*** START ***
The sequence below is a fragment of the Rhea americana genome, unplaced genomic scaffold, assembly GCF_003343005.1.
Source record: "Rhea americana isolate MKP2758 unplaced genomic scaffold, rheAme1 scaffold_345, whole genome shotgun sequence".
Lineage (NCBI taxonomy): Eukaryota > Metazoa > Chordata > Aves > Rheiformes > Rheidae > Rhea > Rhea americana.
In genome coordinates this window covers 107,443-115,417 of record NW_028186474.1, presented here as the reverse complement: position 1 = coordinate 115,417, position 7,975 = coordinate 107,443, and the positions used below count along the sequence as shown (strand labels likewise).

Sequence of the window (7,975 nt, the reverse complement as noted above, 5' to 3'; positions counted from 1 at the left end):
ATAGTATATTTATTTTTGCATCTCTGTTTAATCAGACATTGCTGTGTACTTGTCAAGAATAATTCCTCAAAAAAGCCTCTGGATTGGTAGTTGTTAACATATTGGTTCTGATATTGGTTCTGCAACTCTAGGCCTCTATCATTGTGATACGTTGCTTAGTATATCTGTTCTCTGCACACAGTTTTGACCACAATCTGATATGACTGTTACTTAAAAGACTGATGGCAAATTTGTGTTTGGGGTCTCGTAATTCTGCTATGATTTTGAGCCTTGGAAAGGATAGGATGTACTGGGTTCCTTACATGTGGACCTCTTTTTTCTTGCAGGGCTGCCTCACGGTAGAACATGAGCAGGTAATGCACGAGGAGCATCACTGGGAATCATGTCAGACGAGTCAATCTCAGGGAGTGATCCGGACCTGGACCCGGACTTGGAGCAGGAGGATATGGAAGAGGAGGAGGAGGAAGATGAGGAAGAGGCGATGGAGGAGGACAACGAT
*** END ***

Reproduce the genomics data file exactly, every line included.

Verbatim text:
The sequence below is a fragment of the Rhea americana genome, unplaced genomic scaffold, assembly GCF_003343005.1.
Source record: "Rhea americana isolate MKP2758 unplaced genomic scaffold, rheAme1 scaffold_345, whole genome shotgun sequence".
Lineage (NCBI taxonomy): Eukaryota > Metazoa > Chordata > Aves > Rheiformes > Rheidae > Rhea > Rhea americana.
In genome coordinates this window covers 107,443-115,417 of record NW_028186474.1, presented here as the reverse complement: position 1 = coordinate 115,417, position 7,975 = coordinate 107,443, and the positions used below count along the sequence as shown (strand labels likewise).

Sequence of the window (7,975 nt, the reverse complement as noted above, 5' to 3'; positions counted from 1 at the left end):
ATAGTATATTTATTTTTGCATCTCTGTTTAATCAGACATTGCTGTGTACTTGTCAAGAATAATTCCTCAAAAAAGCCTCTGGATTGGTAGTTGTTAACATATTGGTTCTGATATTGGTTCTGCAACTCTAGGCCTCTATCATTGTGATACGTTGCTTAGTATATCTGTTCTCTGCACACAGTTTTGACCACAATCTGATATGACTGTTACTTAAAAGACTGATGGCAAATTTGTGTTTGGGGTCTCGTAATTCTGCTATGATTTTGAGCCTTGGAAAGGATAGGATGTACTGGGTTCCTTACATGTGGACCTCTTTTTTCTTGCAGGGCTGCCTCACGGTAGAACATGAGCAGGTAATGCACGAGGAGCATCACTGGGAATCATGTCAGACGAGTCAATCTCAGGGAGTGATCCGGACCTGGACCCGGACTTGGAGCAGGAGGATATGGAAGAGGAGGAGGAGGAAGATGAGGAAGAGGCGATGGAGGAGGACAACGAT